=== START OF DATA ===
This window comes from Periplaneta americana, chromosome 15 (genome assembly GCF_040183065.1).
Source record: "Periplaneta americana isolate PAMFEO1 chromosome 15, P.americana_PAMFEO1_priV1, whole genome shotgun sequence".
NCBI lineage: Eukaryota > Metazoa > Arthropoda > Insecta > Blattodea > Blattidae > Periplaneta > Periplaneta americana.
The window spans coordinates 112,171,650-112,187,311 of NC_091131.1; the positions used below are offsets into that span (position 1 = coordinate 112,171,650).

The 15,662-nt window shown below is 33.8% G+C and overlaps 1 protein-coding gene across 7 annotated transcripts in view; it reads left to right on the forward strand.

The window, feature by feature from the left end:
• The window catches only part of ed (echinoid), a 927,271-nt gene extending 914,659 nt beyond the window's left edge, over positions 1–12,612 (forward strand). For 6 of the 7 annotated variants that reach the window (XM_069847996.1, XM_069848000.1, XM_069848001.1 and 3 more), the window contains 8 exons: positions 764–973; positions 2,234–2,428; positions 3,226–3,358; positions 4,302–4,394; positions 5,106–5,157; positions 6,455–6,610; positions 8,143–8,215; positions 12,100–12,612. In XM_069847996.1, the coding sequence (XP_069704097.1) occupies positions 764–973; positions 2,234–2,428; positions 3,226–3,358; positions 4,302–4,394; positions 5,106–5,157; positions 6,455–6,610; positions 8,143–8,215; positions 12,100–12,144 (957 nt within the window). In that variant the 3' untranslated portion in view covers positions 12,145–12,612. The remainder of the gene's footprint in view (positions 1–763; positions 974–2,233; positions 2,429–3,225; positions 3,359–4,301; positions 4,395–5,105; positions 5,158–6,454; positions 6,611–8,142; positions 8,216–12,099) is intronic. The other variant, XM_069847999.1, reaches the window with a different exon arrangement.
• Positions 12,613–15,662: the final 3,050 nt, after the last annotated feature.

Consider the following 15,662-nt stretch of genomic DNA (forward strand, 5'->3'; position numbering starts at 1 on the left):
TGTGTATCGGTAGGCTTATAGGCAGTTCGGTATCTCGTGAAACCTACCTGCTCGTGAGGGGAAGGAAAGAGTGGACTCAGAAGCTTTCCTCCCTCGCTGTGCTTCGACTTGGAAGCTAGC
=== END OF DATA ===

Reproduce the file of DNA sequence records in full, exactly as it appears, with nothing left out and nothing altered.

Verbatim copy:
This window comes from Periplaneta americana, chromosome 15 (genome assembly GCF_040183065.1).
Source record: "Periplaneta americana isolate PAMFEO1 chromosome 15, P.americana_PAMFEO1_priV1, whole genome shotgun sequence".
NCBI lineage: Eukaryota > Metazoa > Arthropoda > Insecta > Blattodea > Blattidae > Periplaneta > Periplaneta americana.
The window spans coordinates 112,171,650-112,187,311 of NC_091131.1; the positions used below are offsets into that span (position 1 = coordinate 112,171,650).

The 15,662-nt window shown below is 33.8% G+C and overlaps 1 protein-coding gene across 7 annotated transcripts in view; it reads left to right on the forward strand.

The window, feature by feature from the left end:
• The window catches only part of ed (echinoid), a 927,271-nt gene extending 914,659 nt beyond the window's left edge, over positions 1–12,612 (forward strand). For 6 of the 7 annotated variants that reach the window (XM_069847996.1, XM_069848000.1, XM_069848001.1 and 3 more), the window contains 8 exons: positions 764–973; positions 2,234–2,428; positions 3,226–3,358; positions 4,302–4,394; positions 5,106–5,157; positions 6,455–6,610; positions 8,143–8,215; positions 12,100–12,612. In XM_069847996.1, the coding sequence (XP_069704097.1) occupies positions 764–973; positions 2,234–2,428; positions 3,226–3,358; positions 4,302–4,394; positions 5,106–5,157; positions 6,455–6,610; positions 8,143–8,215; positions 12,100–12,144 (957 nt within the window). In that variant the 3' untranslated portion in view covers positions 12,145–12,612. The remainder of the gene's footprint in view (positions 1–763; positions 974–2,233; positions 2,429–3,225; positions 3,359–4,301; positions 4,395–5,105; positions 5,158–6,454; positions 6,611–8,142; positions 8,216–12,099) is intronic. The other variant, XM_069847999.1, reaches the window with a different exon arrangement.
• Positions 12,613–15,662: the final 3,050 nt, after the last annotated feature.

Consider the following 15,662-nt stretch of genomic DNA (forward strand, 5'->3'; position numbering starts at 1 on the left):
TGTGTATCGGTAGGCTTATAGGCAGTTCGGTATCTCGTGAAACCTACCTGCTCGTGAGGGGAAGGAAAGAGTGGACTCAGAAGCTTTCCTCCCTCGCTGTGCTTCGACTTGGAAGCTAGC